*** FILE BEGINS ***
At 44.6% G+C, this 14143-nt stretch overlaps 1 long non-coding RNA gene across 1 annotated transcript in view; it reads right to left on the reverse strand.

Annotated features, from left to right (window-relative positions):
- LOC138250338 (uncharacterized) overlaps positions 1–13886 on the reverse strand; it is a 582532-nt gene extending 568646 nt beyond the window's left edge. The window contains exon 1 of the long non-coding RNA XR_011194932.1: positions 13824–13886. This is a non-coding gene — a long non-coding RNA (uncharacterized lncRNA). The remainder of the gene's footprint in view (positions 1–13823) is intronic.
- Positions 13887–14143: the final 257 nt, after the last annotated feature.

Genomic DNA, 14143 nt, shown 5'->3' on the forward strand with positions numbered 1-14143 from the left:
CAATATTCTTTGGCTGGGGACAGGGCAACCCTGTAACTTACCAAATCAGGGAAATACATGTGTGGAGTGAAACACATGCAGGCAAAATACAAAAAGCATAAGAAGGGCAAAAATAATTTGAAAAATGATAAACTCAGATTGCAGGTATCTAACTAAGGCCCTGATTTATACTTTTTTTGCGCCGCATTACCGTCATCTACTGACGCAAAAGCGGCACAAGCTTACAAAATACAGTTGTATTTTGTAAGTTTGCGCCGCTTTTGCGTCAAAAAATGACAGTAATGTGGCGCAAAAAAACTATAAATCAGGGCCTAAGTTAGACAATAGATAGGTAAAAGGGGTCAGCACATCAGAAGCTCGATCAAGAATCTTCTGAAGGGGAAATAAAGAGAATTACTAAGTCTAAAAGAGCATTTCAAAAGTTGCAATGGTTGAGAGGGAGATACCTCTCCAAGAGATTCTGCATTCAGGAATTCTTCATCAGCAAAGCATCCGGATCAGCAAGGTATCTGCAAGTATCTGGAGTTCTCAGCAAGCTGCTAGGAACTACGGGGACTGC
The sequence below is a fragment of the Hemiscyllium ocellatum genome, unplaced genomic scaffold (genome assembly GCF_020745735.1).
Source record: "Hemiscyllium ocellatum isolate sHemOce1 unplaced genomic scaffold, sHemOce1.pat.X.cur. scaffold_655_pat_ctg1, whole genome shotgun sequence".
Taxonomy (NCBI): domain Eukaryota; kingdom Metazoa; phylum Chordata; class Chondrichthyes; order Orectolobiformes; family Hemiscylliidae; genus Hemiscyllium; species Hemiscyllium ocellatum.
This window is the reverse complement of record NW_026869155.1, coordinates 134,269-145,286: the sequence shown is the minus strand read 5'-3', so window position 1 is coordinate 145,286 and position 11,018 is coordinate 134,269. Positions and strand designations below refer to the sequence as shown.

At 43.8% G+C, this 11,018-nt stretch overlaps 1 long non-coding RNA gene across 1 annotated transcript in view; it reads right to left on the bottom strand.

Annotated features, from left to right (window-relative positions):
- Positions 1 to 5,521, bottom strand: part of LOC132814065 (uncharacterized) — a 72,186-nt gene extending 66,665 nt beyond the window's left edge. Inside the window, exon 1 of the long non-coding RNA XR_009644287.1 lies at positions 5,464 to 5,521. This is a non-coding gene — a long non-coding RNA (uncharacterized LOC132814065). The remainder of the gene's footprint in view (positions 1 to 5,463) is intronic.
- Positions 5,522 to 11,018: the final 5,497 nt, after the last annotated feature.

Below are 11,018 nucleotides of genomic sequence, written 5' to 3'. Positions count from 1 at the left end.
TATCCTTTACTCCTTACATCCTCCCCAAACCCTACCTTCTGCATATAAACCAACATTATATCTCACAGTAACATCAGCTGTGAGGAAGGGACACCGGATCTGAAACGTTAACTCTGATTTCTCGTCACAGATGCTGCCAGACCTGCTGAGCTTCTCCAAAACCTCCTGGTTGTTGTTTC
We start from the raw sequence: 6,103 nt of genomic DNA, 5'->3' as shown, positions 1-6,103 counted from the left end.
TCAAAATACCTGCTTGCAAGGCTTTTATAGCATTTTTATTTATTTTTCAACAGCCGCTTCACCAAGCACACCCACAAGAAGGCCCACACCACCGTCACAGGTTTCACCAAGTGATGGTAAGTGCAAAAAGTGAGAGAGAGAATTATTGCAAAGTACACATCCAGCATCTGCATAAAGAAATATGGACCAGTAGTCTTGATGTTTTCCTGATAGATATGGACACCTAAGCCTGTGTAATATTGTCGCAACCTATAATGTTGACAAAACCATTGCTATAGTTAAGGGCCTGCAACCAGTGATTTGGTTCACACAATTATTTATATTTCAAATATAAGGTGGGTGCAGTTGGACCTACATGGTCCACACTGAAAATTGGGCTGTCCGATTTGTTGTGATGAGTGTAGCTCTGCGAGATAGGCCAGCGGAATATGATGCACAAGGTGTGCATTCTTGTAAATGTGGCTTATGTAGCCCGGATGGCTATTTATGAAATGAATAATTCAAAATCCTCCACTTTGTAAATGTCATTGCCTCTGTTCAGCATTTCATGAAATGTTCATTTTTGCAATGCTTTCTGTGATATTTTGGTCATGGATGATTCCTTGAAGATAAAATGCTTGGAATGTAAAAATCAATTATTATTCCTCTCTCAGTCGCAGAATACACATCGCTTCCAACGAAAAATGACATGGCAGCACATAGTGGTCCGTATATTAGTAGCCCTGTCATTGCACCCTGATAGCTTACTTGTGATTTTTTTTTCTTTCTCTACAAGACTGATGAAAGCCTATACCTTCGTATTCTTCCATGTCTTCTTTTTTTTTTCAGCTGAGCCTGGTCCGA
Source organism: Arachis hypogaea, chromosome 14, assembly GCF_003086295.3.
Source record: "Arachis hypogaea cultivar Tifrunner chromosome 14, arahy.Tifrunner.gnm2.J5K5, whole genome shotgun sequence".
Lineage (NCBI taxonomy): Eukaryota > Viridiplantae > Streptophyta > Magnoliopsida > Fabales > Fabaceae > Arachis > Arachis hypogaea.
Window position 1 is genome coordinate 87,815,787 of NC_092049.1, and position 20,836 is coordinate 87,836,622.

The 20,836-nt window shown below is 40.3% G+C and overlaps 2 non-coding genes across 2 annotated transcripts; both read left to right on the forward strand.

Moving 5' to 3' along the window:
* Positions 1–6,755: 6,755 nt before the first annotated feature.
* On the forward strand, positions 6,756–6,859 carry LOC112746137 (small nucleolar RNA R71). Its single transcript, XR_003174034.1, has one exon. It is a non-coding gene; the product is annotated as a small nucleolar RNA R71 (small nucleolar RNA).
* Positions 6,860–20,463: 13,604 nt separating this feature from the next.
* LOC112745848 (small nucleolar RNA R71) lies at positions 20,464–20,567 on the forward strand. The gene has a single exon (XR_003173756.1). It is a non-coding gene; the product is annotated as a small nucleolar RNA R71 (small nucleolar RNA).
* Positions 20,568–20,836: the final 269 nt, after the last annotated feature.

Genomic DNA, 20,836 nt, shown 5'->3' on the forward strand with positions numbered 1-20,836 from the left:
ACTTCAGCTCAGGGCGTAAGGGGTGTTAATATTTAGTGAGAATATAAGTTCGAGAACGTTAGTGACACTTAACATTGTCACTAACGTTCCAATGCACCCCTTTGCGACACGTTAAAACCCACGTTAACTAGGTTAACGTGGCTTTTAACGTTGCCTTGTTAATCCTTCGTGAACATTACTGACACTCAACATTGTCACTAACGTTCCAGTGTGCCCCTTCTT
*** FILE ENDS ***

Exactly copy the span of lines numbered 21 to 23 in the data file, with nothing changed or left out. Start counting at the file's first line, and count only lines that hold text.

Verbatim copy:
Lineage (NCBI taxonomy): Eukaryota > Viridiplantae > Streptophyta > Magnoliopsida > Fabales > Fabaceae > Arachis > Arachis hypogaea.
Window position 1 is genome coordinate 87,815,787 of NC_092049.1, and position 20,836 is coordinate 87,836,622.

The 20,836-nt window shown below is 40.3% G+C and overlaps 2 non-coding genes across 2 annotated transcripts; both read left to right on the forward strand.